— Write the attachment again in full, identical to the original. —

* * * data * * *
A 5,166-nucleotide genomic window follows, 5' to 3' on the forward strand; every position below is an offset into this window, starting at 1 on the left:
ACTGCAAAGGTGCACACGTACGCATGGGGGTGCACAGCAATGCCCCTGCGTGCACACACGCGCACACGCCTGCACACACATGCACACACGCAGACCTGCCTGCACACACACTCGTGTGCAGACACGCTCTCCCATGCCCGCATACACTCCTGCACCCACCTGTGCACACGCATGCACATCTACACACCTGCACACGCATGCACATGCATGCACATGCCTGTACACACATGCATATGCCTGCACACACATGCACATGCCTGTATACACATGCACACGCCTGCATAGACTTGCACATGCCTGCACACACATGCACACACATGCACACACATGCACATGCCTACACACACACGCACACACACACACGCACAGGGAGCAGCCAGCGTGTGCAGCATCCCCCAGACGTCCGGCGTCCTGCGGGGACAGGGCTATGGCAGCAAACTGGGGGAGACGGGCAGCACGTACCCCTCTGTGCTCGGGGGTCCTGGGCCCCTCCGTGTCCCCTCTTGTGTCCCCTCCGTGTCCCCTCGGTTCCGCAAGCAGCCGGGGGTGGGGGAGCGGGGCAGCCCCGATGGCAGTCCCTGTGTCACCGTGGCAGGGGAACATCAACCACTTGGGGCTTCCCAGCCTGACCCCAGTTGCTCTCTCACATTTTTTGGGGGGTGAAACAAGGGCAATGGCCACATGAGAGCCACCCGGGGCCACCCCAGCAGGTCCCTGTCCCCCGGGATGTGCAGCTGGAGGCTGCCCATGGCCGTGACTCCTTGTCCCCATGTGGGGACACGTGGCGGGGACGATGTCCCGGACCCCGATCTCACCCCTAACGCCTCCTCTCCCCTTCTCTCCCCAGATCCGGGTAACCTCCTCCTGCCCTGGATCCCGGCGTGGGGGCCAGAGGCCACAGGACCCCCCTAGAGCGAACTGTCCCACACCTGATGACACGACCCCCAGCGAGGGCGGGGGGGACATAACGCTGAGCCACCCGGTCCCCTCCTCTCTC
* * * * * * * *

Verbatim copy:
A 5,166-nucleotide genomic window follows, 5' to 3' on the forward strand; every position below is an offset into this window, starting at 1 on the left:
ACTGCAAAGGTGCACACGTACGCATGGGGGTGCACAGCAATGCCCCTGCGTGCACACACGCGCACACGCCTGCACACACATGCACACACGCAGACCTGCCTGCACACACACTCGTGTGCAGACACGCTCTCCCATGCCCGCATACACTCCTGCACCCACCTGTGCACACGCATGCACATCTACACACCTGCACACGCATGCACATGCATGCACATGCCTGTACACACATGCATATGCCTGCACACACATGCACATGCCTGTATACACATGCACACGCCTGCATAGACTTGCACATGCCTGCACACACATGCACACACATGCACACACATGCACATGCCTACACACACACGCACACACACACACGCACAGGGAGCAGCCAGCGTGTGCAGCATCCCCCAGACGTCCGGCGTCCTGCGGGGACAGGGCTATGGCAGCAAACTGGGGGAGACGGGCAGCACGTACCCCTCTGTGCTCGGGGGTCCTGGGCCCCTCCGTGTCCCCTCTTGTGTCCCCTCCGTGTCCCCTCGGTTCCGCAAGCAGCCGGGGGTGGGGGAGCGGGGCAGCCCCGATGGCAGTCCCTGTGTCACCGTGGCAGGGGAACATCAACCACTTGGGGCTTCCCAGCCTGACCCCAGTTGCTCTCTCACATTTTTTGGGGGGTGAAACAAGGGCAATGGCCACATGAGAGCCACCCGGGGCCACCCCAGCAGGTCCCTGTCCCCCGGGATGTGCAGCTGGAGGCTGCCCATGGCCGTGACTCCTTGTCCCCATGTGGGGACACGTGGCGGGGACGATGTCCCGGACCCCGATCTCACCCCTAACGCCTCCTCTCCCCTTCTCTCCCCAGATCCGGGTAACCTCCTCCTGCCCTGGATCCCGGCGTGGGGGCCAGAGGCCACAGGACCCCCCTAGAGCGAACTGTCCCACACCTGATGACACGACCCCCAGCGAGGGCGGGGGGGACATAACGCTGAGCCACCCGGTCCCCTCCTCTCTC